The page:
Priests Who Molest
The Bishop Finally Issuesa Policy
By Terry Greene
Phoenix New Times (Arizona)
July 11, 1990
A week before Bishop Thomas J. O'Brien admitted that yet another Catholic priest in Phoenix is being investigated for sexually abusing children, the bishop issued the local Diocese's first policy on how to handle such allegations.
In a June 22 cover letter that accompanied the ten-page document, the bishop, who heads the Roman Catholic Church in central and northern Arizona, ordered all priests to attend an October 3 meeting at Saint Timothy Church in Mesa to be briefed on the policy and to hear experts lecture them on physical and sexual abuse of minors.
"These issues are extremely serious and are of great concern to all of us," the bishop wrote. "We must do everything we can to become knowledgeable on these subjects, and as priests, we must act in a responsible way as we sensitively minister to our people."
The policy borrows heavily from a 1985 document secretly issued by the Catholic Church to all American bishops in the wake of revelations that pedophilia in the priesthood was a national problem. Four local priests have been accused of molesting children in recent years; one, Father George Bredemann, is finishing a jail term for his offenses.
Last year, in the well-publicized Bredemann case, O'Brien was criticized for being more sympathetic to Bredemann than he was to the victims. The bishop also took flak for not having a diocesan policy on pedophilia.
The policy just issued by O'Brien includes a specific warning to local priests that they must not excessively "tickle" or have "horseplay" with kids, or invite unchaperoned children to visit the rectory or venture out on field trips where a priest and child would be alone.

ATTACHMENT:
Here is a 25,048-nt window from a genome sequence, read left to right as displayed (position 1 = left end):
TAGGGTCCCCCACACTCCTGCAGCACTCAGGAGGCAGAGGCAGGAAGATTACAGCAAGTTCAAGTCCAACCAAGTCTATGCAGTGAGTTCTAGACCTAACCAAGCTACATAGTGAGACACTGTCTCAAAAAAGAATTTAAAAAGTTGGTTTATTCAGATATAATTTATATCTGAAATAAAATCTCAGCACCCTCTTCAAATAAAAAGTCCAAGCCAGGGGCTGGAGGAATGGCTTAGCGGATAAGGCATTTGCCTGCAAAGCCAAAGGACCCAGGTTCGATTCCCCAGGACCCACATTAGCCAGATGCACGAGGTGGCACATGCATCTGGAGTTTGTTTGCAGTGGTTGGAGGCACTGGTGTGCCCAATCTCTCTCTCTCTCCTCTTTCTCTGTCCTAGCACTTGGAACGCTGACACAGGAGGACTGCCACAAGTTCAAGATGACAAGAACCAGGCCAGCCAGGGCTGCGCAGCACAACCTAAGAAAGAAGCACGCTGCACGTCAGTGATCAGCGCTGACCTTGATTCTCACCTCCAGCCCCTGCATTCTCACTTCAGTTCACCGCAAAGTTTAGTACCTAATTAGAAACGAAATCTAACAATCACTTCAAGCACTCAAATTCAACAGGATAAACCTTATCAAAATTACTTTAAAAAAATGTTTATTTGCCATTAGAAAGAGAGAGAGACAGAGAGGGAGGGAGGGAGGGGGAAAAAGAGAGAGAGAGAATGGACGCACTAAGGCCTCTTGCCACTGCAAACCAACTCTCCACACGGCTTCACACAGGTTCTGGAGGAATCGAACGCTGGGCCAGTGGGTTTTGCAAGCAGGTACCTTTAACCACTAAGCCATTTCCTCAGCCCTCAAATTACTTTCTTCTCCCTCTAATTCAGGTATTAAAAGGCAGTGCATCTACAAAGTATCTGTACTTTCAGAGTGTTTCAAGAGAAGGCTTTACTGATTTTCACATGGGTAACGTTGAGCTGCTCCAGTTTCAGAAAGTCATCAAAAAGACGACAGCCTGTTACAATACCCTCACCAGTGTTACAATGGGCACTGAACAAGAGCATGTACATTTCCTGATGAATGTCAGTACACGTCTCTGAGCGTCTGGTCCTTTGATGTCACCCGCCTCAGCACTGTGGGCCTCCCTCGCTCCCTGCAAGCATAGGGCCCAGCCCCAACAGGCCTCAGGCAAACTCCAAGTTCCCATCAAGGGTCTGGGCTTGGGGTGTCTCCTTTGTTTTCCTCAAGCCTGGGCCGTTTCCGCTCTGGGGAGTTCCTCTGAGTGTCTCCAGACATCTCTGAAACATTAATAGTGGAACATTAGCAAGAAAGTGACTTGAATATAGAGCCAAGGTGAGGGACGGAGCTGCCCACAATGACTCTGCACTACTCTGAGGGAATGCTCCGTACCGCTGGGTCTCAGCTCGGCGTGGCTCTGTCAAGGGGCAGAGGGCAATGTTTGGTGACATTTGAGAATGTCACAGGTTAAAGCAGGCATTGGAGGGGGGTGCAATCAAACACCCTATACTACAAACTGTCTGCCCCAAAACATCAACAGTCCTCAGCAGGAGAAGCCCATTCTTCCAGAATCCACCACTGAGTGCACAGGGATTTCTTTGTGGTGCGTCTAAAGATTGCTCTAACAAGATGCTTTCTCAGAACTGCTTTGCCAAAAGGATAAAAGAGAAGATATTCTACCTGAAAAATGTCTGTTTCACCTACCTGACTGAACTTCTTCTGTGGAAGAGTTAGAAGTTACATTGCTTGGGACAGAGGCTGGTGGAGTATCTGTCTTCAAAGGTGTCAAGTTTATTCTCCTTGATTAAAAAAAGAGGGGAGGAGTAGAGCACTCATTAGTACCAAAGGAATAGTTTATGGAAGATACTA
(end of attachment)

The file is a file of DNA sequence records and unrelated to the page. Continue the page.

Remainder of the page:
The Diocese "is deeply committed to addressing the issue of the abuse of minors," O'Brien's policy says, adding that "in recent years there has been an alarming increase in our society in reported cases of sexual and physical abuse."
The document details the legal, ecclesiastical and financial consequences to the priest, but devotes less space to the Diocese's pastoral and moral obligations to the victims and parishioners. It also appears to protect diocesan priests and the bishop by forbidding them to hear the confession of a priest accused of molesting children. State law requires priests to reveal what minors say to them during confession, but adults' confessions are considered confidential, says Terry Jennings, a deputy Maricopa County attorney.
O'Brien's policy makes it difficult for people to remain anonymous when they tell Diocese officials about suspected pedophilia by priests. When an informant refuses to give his name and address, the Diocese probably won't investigate the allegation, according to the policy.
Marge Injasoulian, spokeswoman for the Diocese, says the bishop will not comment on the new policy. Injasoulian says another Diocese priest who is familiar with the policy and normally would be available for comment is out of town.
On June 29, Bishop O'Brien publicly admitted that Father Mark Lehman, 28, a teacher at Saint Thomas the Apostle School and an associate pastor of the parish, was placed on a leave of absence this spring after two seventh-grade girls at the school charged that the priest had molested them. Lehman's case has been investigated by Phoenix police. Jennings says the County Attorney's Office hasn't yet decided whether to prosecute Lehman.